Wedded to a right royal theological confusion

By Simon Barrow
April 29, 2011

Reading the church media over the past week, and probably for the succeeding one, would leave many people with the impression that the boundary between church and monarchy is virtually indecipherable. I find this elision of faith in God with a longing for worldly pomp and circumstance deeply disturbing.

Though Anglican by tradition and somewhat Catholic in my spirituality, I am increasingly a Mennonite-shaped Anabaptist in my core theological convictions - and ecclesiologically formed by the difficult but fruitful conversation between these three.

However, at a time when flags are waved, national anthems sung, royalty celebrated, the state ritualised, and all 'proper' persons presumed to be monarchists, it is my nonconformist and Anabaptist side that I feel coming to the fore more than ever.

Next to a willingness by Christians to sanction or excuse war, there is for me no greater evidence of the theological vacuity, privatisation of belief and civic absorption of the church (all of which lie at the heart of the crisis in modern institutional Christianity) than clerical eagerness to fawn over earthly monarchs and be their courtiers.

I write this without an ounce of ill-will towards any individuals within Britain's royal family, and without in any way wishing to be churlish about anybody's wedding - whether they are famous or not.

But for me, the idea and reality of monarchism is deeply offensive. It rests on nothing more nor less than absolute eugenic privilege and the reservation of power, wealth and status for the very few - in whatever attenuated 'constitutional' form. This is deeply unChristian. Yet most Christians, socialised into deference and mistaking the upside-down kingdom of God for earthly kingdoms, appear not to notice it. Even when it is pointed out. We have a massive amount of unlearning and relearning to do in the transition to post-Christendom.

That means, among other things, re-visiting our theological roots. In this sense, while remaining implacably at odds with the constraining (modernist) ideology of fundamentalism, I am not a 'theological liberal' either. It is the deep structure of the narratives, language, events, experiences, grammar ('doctrine') and communal inheritances of the tradition of Jesus and the dynamics of his movement in the world which I wish to be constitutive of my political orientation - not passing fads in culture or secular theory.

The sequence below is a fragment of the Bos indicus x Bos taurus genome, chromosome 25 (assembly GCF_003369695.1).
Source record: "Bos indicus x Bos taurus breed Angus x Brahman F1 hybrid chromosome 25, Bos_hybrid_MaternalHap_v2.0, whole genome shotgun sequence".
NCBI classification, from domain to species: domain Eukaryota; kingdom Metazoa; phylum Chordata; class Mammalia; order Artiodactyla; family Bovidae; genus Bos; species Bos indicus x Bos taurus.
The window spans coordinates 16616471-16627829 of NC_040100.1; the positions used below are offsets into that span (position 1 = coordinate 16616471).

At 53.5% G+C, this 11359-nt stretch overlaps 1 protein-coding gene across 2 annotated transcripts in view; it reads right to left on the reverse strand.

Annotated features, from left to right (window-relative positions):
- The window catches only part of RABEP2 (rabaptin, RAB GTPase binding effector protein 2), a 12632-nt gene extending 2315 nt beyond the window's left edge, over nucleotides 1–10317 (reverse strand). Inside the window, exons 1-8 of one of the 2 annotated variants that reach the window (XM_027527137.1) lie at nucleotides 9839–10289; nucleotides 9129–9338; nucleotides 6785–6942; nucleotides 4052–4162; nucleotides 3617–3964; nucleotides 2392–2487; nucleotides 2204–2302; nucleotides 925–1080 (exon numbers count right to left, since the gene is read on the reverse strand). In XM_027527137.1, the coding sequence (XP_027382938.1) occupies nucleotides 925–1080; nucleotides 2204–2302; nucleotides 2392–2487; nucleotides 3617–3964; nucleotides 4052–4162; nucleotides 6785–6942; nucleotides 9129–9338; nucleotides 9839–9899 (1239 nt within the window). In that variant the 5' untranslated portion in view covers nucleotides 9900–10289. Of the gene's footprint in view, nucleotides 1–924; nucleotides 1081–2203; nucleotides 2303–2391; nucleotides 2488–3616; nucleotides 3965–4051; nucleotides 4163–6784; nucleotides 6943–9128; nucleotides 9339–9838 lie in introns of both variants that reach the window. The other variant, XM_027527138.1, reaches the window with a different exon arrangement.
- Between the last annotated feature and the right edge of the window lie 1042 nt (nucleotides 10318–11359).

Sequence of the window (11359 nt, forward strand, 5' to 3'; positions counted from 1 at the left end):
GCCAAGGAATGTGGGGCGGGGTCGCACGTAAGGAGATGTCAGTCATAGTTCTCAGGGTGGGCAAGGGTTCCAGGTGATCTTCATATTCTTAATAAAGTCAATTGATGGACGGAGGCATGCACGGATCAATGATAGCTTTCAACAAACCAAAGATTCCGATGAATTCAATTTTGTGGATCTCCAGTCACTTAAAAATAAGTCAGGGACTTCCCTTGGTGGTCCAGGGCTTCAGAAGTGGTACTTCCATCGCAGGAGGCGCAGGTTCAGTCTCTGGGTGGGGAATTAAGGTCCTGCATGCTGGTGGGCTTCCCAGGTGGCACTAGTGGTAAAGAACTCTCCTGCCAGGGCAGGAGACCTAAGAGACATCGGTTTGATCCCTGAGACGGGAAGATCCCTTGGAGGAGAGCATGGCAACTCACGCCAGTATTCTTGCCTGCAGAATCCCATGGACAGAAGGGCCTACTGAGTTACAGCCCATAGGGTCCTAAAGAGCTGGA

But for that structure to become usable - and resistant to the powers that be - we need a hermeneutic of new community (ekklesia), a recognition of the tension between monarchical / establishment and prophetic / dissenting religion (much more significant than the modern 'conservative' versus 'liberal' typology Christians have become captive to), and an ethic of demonstrative Gospel virtues - economic sharing, forgiveness, peacemaking, hospitality and more.

Otherwise we Christians - whatever our denominational or other labels - will go on 'getting it wrong' by interpreting the kingdom of God in terms of the kingdoms of this world, rather than the other way round. Which is where the confusion about monarchy (something established against the warning and will of God in the historical biblical tradition) comes in.

Who or what are we really wedded to in terms of social practice and spiritual formation? Those are important and challenging questions for Christians to ponder on 29 April 2011, and beyond.

Meanwhile, I wish William and Kate well. But I am not their loyal subject, and never can be, given my defining allegiance to Jesus the subversive.


© Simon Barrow is co-director of Ekklesia.

Also on Ekklesia

* Simon Barrow, 'The mytho-poetics of royalty' -

* Symon Hill, 'The subversive feast of Christ the King' -

* Chris Rowland, 'A kingdom, but not as we know it' -

* Tom Hurcombe, 'Disestablishing the kingdom' -

* Jill Segger, 'Crown or parliament? Time for reflection' -

* Phil Wood, 'Beyond 29 April: Equity after monarchy' -

* Sande Ramage, 'The Royal Wedding: What's love got to do with it?' -

* Symon Hill, 'Kate and William are our equals' -

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